Subsequently, at S30, the developer activity is judged. The value of (dM−dT) is calculated and then displayed as developer activity. Further, if this value is smaller than a predetermined lower limit of developer activity or greater than a predetermined upper limit of developer activity, a warning is displayed that the developer activity is abnormal. For details, reference can be made to FIG. 3.

Subsequently, at S31, the integrated value of replenishment rate (IVC+IVB) and the predetermined replenishment amount per each processing (VL) are compared. If the integrated value of replenishment rate (IVC+IVB) is greater than the predetermined replenishment amount per each processing (VL), the processing proceeds to S32. If the integrated value of replenishment rate (IVC+IVB) is not greater than the predetermined replenishment amount per each processing (VL), the processing proceeds to S37. At S32, dM and dT are compared. If dM is smaller than dT, the processing proceeds to S33. If not, the processing proceeds to S34.

At S33, a predetermined constant C1 is added to the predetermined value of time lapse replenishment rate (VC) and a predetermined constant C2 is added to the predetermined value of processing replenishment rate (VB). At S34, C1 is subtracted from VC and C2 is subtracted from VB.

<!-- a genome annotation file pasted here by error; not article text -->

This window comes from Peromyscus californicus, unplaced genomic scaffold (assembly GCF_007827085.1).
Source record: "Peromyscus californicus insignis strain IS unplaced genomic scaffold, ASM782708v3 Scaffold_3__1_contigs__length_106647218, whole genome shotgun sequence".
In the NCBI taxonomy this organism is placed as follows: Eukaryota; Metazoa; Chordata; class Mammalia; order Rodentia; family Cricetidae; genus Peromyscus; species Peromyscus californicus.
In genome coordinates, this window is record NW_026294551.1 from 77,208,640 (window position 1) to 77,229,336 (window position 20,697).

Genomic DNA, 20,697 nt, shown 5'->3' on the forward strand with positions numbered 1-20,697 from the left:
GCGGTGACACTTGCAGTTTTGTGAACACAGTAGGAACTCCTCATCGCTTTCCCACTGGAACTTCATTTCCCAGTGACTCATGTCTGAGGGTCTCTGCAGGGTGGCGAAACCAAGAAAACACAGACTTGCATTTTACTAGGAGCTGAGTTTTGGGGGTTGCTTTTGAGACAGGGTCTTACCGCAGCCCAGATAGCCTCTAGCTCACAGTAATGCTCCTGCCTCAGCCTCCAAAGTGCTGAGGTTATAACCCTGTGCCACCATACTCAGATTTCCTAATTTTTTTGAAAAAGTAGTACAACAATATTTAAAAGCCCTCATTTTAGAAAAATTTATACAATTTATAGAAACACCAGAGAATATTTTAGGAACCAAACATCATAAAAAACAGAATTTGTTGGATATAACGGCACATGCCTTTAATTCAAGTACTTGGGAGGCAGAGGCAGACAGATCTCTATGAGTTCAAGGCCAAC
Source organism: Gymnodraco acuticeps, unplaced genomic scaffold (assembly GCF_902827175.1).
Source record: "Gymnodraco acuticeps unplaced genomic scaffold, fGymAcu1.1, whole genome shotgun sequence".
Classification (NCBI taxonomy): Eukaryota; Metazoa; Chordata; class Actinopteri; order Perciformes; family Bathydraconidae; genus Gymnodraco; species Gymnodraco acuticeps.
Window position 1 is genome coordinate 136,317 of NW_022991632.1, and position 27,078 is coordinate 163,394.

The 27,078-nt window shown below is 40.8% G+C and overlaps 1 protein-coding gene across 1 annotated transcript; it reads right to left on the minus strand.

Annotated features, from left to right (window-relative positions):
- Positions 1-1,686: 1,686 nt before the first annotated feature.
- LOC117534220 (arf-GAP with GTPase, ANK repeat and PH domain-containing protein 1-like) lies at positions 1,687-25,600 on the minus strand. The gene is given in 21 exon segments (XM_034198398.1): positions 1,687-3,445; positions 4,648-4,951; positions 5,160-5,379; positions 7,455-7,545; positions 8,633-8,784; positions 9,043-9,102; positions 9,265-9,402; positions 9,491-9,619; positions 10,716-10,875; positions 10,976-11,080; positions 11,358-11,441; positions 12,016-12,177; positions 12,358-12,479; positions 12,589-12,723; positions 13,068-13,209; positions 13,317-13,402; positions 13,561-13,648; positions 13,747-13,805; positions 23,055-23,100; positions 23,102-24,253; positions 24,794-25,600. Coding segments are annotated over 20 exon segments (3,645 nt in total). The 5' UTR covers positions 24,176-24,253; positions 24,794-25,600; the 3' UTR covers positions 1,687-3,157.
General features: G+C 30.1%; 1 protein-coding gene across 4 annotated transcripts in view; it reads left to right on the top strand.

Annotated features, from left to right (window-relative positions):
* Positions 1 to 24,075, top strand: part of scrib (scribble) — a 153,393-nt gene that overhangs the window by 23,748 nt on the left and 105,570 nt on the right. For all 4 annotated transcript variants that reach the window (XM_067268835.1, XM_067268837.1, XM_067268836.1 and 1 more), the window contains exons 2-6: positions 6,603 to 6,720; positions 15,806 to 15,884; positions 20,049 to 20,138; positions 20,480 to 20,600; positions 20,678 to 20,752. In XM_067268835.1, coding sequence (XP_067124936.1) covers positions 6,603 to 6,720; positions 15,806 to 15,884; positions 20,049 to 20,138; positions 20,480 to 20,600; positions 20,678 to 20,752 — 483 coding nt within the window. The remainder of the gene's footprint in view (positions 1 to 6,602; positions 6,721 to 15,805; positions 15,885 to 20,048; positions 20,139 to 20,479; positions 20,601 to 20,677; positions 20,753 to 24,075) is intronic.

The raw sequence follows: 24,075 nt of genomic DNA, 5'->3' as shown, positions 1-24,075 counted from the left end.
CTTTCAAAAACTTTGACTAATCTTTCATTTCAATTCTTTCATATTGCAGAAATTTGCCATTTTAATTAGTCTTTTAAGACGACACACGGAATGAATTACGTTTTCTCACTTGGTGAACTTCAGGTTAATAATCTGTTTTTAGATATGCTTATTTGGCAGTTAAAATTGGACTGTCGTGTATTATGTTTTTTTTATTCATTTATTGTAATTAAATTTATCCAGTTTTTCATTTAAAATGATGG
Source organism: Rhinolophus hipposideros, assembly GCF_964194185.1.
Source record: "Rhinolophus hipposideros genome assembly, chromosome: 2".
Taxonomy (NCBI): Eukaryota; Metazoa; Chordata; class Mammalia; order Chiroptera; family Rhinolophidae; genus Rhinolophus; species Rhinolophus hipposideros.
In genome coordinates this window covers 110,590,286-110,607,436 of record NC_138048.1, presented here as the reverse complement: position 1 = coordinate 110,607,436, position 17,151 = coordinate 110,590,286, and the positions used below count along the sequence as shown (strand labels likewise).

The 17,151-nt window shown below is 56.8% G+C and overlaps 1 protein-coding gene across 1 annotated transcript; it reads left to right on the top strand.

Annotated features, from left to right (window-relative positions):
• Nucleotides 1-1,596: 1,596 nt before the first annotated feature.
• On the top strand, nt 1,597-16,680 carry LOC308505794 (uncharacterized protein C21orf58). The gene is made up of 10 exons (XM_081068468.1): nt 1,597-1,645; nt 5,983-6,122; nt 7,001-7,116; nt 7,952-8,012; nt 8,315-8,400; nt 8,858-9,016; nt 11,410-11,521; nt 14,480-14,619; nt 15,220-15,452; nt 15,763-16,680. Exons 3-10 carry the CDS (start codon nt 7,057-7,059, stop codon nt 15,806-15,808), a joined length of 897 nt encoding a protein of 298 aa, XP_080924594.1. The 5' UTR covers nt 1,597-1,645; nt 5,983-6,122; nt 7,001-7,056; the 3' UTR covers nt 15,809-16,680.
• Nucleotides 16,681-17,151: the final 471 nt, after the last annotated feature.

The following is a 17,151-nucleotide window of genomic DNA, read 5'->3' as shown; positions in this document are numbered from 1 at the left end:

Subsequently, at S35, the developer is replenished with a replenisher in an amount of (IVC+IVB). Subsequently, at S36, IVC and IVB are initialized. In some detail, 0 is substituted each in IVC and IVB.

At S37, the state of the operation switch of the automatic developing machine is examined. If the operation switch is ON, the processing returns to S22. If the operation switch is OFF, the operation of the automatic developing machine is suspended to finish the processing.

From the above, the controlling of one embodiment of the invention is summarized as follows.